Written by: Parvez Haris, Professor of Biomedical Science and Head of Biomedical Environmental Health Research, De Montfort University
Pollutants in rivers and other water bodies are a serious problem for marine life as well as human health. However, removing them from the water can be a costly process, often requiring energy from fossil fuels, which adds to both operating costs and environmental damage. Consequently, using plants to remove pollutants – a process known as phytoremediation – has become increasingly attractive around the world.
Not only is phytoremediation more environmentally friendly than conventional methods, it is cheaper too. It involves using photosynthesising organisms to remove pollutants – for example, heavy metals like lead – from water. It is thought that the mechanism of removal involves a combination of adsorption (whereby pollutants stick to the surface of roots) and absorption (whereby they’re taken up by the plants’ transport system) of metals via the plant roots.
Our research team has recently been investigating how phytoremediation could help clean up rivers in Britain. Though phytoremediation has been used in the country previously, this time we have been specifically using water hyacinth. This tropical plant is not native to the UK, and is actually classed as an invasive species. It has been used for phytoremediation before, but we were the first to use it in a temperate Northern hemisphere river, far removed from its native habitat, originally in South America.
What we found was remarkable. The water hyacinth was able to remove highly toxic elements from river water.
Rooting out pollution
We introduced the plant to the Nant-Y-Fendrod stream, a tributary of the River Tawe, in Swansea. This waterway is located in an area which was the heart of global copper production during the 19th and 20th centuries. As a consequence, it has been heavily polluted by millions of tonnes of copper and zinc smelting waste. Despite previous efforts to remediate the land using conventional approaches, such as the removal of contaminated soil, considerable contamination of heavy metals remains, affecting the stream’s water quality. In fact, pollution is so bad that it fails to meet EU water quality standards.
We constructed two purpose-built treatment pods to contain the plants in the river, preventing them from escaping but allowing the water to move in and out of them. We used 25 plants in each pod, covering around one square metre. This equated to approximately 10% of the width of the channel. The content of heavy metals in the river water was determined – using inductively coupled plasma mass spectrometry – prior to plant introduction, within the treatment pods, and downstream on an hourly basis for a period of seven hours.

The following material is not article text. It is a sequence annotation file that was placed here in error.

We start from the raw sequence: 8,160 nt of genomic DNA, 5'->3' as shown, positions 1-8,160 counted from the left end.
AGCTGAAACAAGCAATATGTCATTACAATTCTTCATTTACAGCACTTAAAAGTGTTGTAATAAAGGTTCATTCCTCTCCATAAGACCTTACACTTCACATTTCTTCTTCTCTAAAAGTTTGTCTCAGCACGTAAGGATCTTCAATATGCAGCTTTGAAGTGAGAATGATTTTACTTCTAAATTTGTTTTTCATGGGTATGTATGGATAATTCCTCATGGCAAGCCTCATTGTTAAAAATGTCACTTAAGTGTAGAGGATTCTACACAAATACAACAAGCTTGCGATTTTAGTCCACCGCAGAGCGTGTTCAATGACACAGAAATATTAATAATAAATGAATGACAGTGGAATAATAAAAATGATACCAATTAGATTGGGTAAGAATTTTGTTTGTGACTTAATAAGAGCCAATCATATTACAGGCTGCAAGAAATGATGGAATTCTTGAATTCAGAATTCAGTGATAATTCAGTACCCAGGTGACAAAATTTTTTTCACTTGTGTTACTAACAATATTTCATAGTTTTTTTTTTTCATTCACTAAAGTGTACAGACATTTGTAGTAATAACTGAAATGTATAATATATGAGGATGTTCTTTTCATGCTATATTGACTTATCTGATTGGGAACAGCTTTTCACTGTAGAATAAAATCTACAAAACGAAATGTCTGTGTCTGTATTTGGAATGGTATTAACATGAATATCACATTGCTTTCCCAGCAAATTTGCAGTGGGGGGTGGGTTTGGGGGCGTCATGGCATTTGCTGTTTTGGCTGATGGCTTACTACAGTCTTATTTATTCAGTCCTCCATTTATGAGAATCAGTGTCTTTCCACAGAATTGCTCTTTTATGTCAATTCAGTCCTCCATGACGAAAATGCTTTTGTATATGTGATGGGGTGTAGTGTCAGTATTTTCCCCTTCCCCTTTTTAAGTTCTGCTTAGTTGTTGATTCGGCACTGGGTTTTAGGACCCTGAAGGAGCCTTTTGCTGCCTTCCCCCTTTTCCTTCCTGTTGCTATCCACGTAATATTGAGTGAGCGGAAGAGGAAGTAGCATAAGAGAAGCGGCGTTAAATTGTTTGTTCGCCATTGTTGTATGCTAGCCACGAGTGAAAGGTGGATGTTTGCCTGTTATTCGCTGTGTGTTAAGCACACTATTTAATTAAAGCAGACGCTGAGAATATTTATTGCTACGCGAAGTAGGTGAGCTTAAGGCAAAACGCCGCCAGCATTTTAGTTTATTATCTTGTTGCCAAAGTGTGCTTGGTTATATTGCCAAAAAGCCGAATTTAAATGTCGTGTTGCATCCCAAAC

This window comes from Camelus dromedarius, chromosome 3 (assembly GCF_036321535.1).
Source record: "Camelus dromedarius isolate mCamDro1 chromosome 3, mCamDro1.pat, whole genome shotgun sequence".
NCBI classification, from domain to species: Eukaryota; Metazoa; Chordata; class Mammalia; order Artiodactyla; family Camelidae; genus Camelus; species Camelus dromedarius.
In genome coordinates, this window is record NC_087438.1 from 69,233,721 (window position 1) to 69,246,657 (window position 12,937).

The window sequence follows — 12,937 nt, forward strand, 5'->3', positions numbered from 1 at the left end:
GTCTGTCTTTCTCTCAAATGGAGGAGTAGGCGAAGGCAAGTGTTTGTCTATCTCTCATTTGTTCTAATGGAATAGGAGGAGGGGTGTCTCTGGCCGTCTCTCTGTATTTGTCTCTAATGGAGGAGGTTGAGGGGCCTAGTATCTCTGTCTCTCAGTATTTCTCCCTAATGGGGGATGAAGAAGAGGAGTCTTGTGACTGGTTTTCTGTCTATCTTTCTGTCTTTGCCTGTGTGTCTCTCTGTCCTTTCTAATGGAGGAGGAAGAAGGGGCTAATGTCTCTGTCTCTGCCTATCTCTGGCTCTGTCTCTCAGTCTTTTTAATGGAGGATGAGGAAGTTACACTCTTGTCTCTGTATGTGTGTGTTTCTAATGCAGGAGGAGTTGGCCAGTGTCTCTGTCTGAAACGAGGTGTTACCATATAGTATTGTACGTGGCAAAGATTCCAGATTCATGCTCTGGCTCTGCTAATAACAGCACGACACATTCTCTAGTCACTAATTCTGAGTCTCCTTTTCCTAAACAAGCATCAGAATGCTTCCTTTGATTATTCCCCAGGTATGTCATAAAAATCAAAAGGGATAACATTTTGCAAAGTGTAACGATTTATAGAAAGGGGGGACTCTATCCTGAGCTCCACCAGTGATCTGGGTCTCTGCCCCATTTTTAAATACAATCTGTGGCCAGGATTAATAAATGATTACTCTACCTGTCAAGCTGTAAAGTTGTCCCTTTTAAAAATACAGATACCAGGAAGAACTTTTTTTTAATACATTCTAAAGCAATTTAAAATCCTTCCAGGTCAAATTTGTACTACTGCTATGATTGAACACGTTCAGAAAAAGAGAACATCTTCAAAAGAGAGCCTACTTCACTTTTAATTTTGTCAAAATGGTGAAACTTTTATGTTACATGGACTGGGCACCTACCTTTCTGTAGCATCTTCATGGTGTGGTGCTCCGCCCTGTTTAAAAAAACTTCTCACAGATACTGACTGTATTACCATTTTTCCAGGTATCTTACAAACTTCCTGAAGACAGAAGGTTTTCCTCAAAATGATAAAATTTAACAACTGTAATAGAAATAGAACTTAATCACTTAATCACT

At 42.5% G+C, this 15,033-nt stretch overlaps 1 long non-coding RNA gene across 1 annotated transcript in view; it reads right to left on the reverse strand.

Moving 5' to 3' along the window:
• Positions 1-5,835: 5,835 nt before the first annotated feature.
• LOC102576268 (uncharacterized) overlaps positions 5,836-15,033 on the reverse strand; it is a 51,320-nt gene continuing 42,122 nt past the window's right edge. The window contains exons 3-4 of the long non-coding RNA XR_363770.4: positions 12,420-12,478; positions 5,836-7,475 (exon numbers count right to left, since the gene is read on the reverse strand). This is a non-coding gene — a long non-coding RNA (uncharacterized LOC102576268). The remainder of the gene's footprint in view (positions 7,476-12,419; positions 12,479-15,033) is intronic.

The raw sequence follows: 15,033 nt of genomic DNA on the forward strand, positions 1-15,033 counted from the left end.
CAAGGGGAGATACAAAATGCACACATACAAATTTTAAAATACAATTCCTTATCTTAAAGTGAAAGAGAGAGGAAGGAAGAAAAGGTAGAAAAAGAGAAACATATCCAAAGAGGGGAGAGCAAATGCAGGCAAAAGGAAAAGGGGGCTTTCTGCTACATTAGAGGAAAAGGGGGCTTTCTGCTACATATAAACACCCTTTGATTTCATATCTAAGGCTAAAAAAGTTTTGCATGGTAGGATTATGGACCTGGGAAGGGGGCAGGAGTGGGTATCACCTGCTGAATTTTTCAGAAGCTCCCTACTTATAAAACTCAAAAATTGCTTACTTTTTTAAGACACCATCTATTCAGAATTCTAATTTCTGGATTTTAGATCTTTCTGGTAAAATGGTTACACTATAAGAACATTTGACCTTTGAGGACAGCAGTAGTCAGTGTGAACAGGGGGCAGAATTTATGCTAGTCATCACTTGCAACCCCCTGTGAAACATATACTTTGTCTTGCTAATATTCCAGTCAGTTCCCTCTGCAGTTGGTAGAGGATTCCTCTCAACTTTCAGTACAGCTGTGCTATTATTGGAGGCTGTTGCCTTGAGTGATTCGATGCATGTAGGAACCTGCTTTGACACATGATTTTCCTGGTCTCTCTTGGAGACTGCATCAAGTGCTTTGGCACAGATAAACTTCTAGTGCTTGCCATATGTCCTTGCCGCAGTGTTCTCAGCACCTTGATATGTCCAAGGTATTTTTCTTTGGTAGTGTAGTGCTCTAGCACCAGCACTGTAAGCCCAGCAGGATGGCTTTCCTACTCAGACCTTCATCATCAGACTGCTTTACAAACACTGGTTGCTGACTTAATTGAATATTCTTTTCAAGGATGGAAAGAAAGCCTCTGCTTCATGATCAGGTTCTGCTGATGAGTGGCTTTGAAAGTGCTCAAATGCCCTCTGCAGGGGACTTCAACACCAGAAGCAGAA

We found that the water hyacinth was able to remove many different heavy metals – including cadmium, zinc, arsenic, lead, chromium, aluminium, copper, manganese and nickel – from the stream’s water. The speed of this metal removal was fast. Our tests demonstrated more than 60% of the aluminium and zinc polluting the water which went into the the pods was removed within just seven hours. Such a high speed of removal is consistent with the reputation of water hyacinth as the fastest growing aquatic plant in the world.
Preparing for climate change
To date, most research work on the water hyacinth plant has originated from developing countries. But given the effects of climate change on the distribution of all kinds of species, researchers from developed countries urgently need to play a greater role in exploring its control, management and effective utilisation.
One particular area of research that still needs to be explored is dealing with the water hyacinth after it has adsorbed/absorbed pollutants. There are several possible solutions, such as recovery of the metals it has adsorped/absorbed for industrial use, and using the plant biomass for bioenergy production or fertilisers. Another option is to find a way to live with what is the world’s most prolific aquatic plant, instead of eradicating it – which has so far been unsuccessful.
The plant has a prolific growth rate and, as climate change affects the range of all kinds of species, it will likely spread into new regions. This means that it may no longer be a problem solely linked with poorer countries in Africa, Asia and South America, where it clogs up rivers, lakes and canals causing huge economic burdens.
Though there are disadvantages to phytoremediation – including that it takes time for the plant to trap the pollutant, and that it must carefully be managed to stop it blocking waterways entirely – our research has shown how nature can help heal the damage caused by industry.
Parvez Haris receives funding from the UK Research Councils, The European Union.